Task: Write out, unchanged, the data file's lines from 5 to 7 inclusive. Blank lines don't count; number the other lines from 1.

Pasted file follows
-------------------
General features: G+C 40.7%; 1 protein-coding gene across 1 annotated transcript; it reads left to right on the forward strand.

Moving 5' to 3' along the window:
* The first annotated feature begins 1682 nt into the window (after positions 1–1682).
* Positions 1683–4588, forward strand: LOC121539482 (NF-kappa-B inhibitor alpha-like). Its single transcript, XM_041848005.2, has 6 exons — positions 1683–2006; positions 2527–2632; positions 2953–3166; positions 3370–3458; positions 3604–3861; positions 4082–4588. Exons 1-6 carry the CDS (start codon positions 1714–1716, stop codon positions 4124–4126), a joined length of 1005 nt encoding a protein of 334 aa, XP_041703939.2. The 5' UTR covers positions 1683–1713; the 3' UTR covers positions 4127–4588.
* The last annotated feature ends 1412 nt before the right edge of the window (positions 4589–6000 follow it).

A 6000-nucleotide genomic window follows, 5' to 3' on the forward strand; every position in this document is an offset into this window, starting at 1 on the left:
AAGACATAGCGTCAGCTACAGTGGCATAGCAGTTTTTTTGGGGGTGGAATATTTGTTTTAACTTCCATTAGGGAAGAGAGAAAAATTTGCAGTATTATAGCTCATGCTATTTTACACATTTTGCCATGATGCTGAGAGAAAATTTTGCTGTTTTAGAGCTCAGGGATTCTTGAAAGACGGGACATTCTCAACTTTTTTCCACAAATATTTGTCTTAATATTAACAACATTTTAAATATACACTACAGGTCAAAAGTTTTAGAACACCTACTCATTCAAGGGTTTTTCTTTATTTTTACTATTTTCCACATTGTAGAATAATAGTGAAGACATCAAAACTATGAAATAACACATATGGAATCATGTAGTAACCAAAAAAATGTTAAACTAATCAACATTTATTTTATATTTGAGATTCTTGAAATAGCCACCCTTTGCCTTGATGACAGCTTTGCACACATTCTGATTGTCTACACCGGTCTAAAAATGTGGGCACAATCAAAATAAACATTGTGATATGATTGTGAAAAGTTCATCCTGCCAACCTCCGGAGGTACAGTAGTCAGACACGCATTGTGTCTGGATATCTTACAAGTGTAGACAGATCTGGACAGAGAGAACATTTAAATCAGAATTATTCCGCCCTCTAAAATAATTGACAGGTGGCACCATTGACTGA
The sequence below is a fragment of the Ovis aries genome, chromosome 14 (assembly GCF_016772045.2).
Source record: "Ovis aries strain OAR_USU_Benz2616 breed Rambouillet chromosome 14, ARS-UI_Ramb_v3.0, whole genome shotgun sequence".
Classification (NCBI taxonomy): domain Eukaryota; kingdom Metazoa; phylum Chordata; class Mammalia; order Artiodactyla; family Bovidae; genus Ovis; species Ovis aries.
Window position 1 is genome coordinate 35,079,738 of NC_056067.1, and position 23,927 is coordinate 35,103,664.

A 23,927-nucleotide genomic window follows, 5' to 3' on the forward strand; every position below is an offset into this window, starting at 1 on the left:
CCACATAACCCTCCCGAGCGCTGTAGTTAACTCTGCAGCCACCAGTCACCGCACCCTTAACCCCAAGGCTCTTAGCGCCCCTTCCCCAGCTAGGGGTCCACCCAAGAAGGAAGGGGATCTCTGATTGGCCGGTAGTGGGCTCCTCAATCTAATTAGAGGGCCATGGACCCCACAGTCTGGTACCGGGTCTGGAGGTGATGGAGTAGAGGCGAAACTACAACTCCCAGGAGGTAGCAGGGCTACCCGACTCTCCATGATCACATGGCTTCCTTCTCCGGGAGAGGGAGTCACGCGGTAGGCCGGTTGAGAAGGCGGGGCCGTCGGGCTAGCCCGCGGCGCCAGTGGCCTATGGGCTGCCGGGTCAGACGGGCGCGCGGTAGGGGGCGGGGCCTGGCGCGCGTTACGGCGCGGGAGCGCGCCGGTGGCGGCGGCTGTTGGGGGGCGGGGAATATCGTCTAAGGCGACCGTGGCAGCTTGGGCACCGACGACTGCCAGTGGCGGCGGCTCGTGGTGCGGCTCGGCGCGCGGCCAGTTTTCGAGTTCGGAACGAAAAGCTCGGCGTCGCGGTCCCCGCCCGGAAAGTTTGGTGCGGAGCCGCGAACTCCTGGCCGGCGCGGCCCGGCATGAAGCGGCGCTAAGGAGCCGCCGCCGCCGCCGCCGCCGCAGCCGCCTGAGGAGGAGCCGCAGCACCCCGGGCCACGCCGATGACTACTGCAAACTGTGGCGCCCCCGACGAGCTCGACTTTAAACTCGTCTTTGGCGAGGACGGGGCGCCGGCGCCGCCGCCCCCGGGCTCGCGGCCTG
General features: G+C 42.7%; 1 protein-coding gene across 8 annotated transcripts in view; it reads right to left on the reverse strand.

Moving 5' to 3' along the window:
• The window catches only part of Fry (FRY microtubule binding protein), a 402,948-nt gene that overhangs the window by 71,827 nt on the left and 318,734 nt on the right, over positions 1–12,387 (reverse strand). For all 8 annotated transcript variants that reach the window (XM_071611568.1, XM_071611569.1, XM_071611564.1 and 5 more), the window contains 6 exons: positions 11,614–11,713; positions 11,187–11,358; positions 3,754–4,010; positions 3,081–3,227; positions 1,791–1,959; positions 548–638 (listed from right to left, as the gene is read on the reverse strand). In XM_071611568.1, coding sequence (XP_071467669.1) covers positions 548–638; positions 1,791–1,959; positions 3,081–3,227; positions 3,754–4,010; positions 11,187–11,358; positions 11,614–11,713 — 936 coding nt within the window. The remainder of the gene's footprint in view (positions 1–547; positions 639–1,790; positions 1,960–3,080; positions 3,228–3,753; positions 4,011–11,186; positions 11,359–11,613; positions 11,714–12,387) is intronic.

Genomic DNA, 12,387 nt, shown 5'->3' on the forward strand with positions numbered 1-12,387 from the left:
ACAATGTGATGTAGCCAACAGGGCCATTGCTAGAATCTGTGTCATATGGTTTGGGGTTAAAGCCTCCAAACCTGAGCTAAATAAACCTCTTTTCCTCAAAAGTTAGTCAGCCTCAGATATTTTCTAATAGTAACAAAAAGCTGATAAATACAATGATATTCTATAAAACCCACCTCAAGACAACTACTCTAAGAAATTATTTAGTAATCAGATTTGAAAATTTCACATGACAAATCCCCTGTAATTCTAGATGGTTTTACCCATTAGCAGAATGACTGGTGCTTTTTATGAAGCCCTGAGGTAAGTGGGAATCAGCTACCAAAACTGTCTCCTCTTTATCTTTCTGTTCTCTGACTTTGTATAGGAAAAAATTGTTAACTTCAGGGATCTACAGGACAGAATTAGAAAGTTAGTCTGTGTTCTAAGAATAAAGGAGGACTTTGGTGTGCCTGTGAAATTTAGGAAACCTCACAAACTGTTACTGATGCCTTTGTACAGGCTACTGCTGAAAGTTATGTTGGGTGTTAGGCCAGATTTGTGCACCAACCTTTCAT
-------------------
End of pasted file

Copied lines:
* The last annotated feature ends 1412 nt before the right edge of the window (positions 4589–6000 follow it).

A 6000-nucleotide genomic window follows, 5' to 3' on the forward strand; every position in this document is an offset into this window, starting at 1 on the left:
AAGACATAGCGTCAGCTACAGTGGCATAGCAGTTTTTTTGGGGGTGGAATATTTGTTTTAACTTCCATTAGGGAAGAGAGAAAAATTTGCAGTATTATAGCTCATGCTATTTTACACATTTTGCCATGATGCTGAGAGAAAATTTTGCTGTTTTAGAGCTCAGGGATTCTTGAAAGACGGGACATTCTCAACTTTTTTCCACAAATATTTGTCTTAATATTAACAACATTTTAAATATACACTACAGGTCAAAAGTTTTAGAACACCTACTCATTCAAGGGTTTTTCTTTATTTTTACTATTTTCCACATTGTAGAATAATAGTGAAGACATCAAAACTATGAAATAACACATATGGAATCATGTAGTAACCAAAAAAATGTTAAACTAATCAACATTTATTTTATATTTGAGATTCTTGAAATAGCCACCCTTTGCCTTGATGACAGCTTTGCACACATTCTGATTGTCTACACCGGTCTAAAAATGTGGGCACAATCAAAATAAACATTGTGATATGATTGTGAAAAGTTCATCCTGCCAACCTCCGGAGGTACAGTAGTCAGACACGCATTGTGTCTGGATATCTTACAAGTGTAGACAGATCTGGACAGAGAGAACATTTAAATCAGAATTATTCCGCCCTCTAAAATAATTGACAGGTGGCACCATTGACTGA